Around 100 postal workers at a delivery office in south Bristol struck on 17 December for a second time.
The CWU union says its members struck because they are being asked to do more work with fewer people. Delivery rounds have been revised, forcing too much work on the staff, the union added.
Bristol CWU area official David Wilshire said there would be a meeting outside the depot on 8 January to decide the next steps.
Workers who maintain Royal Mail offices called off a planned strike in the run-up to Christmas.
Up to 1,900 engineers and cleaners employed by Romec, which maintains Royal Mail sorting offices and depots, were due to strike over the holidays. But the CWU union announced it had secured an improved deal.
Staff had been offered a pay rise of just 1.5 percent over 27 months, while bosses paid themselves bonuses of up to 15 percent. A revised offer of 3.1?percent over 15 months will now be put to members.
Lawyers in Scotland took another day of action in their fight against cuts to legal aid last month. Lawyers and solicitors at the custody court in Glasgow struck against the plans on Monday 17 December.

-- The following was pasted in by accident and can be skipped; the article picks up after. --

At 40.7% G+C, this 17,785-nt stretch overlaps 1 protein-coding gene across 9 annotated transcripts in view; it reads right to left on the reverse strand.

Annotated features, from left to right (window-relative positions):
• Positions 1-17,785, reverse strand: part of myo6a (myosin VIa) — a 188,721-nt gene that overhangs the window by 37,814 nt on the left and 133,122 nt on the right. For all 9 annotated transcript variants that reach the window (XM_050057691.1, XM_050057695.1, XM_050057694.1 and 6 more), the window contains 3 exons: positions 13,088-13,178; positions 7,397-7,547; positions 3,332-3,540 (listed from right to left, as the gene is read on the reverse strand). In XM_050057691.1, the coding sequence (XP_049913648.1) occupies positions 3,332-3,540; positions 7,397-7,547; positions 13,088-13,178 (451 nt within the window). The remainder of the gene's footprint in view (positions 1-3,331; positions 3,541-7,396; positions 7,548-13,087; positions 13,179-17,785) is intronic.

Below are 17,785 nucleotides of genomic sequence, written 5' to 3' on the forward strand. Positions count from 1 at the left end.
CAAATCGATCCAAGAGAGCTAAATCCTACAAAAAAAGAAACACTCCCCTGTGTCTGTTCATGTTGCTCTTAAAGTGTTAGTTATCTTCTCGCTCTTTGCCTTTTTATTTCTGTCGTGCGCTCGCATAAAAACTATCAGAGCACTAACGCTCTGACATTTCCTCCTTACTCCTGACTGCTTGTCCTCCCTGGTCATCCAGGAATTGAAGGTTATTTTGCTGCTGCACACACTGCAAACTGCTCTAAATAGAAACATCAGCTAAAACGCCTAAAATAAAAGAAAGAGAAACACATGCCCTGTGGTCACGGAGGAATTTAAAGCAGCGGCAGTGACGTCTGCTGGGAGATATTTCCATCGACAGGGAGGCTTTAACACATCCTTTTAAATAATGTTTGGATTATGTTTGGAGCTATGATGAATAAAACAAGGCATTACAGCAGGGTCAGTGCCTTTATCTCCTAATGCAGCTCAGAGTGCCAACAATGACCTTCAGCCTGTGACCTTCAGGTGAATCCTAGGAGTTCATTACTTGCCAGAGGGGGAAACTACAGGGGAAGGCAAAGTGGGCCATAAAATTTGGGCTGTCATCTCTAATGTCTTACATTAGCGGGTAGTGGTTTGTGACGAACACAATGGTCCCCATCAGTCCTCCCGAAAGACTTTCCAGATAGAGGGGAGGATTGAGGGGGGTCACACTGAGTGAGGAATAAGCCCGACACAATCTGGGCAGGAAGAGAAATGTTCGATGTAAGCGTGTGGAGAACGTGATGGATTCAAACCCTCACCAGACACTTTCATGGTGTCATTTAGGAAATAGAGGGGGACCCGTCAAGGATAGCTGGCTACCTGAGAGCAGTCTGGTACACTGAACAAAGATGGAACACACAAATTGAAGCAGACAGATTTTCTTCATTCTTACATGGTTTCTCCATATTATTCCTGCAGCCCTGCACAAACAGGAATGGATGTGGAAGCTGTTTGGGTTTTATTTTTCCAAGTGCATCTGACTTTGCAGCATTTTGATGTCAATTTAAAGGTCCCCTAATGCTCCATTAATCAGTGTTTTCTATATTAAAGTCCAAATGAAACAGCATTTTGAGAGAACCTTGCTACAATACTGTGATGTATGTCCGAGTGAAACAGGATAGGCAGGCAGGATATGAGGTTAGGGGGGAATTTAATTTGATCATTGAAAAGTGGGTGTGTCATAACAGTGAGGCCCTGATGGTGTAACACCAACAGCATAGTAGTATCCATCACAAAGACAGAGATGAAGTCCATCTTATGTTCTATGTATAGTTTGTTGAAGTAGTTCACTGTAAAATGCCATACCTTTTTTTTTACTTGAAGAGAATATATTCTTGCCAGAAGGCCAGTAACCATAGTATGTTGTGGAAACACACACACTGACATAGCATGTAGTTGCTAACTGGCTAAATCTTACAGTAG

This follows a number of surprise strikes by lawyers and solicitors at courts across Scotland. They aren’t announcing dates in advance to maximise disruption.
The cuts they are fighting would force people with a disposable income of more than £68 a week to contribute towards their legal costs. The cuts are being implemented by the Scottish National Party government.
Bus drivers on the Isle of Man struck for three days over the holidays against pay cuts of up to £3,000.
The drivers work for the island firm Bus Vannin, formerly Isle of Man Transport. They are members of the Unite union.
Eric Holmes, the union’s regional officer, said, “This is the largest scale industrial action on the island for more than 20 years.” More than 90 percent of the drivers voted in favour of the strike.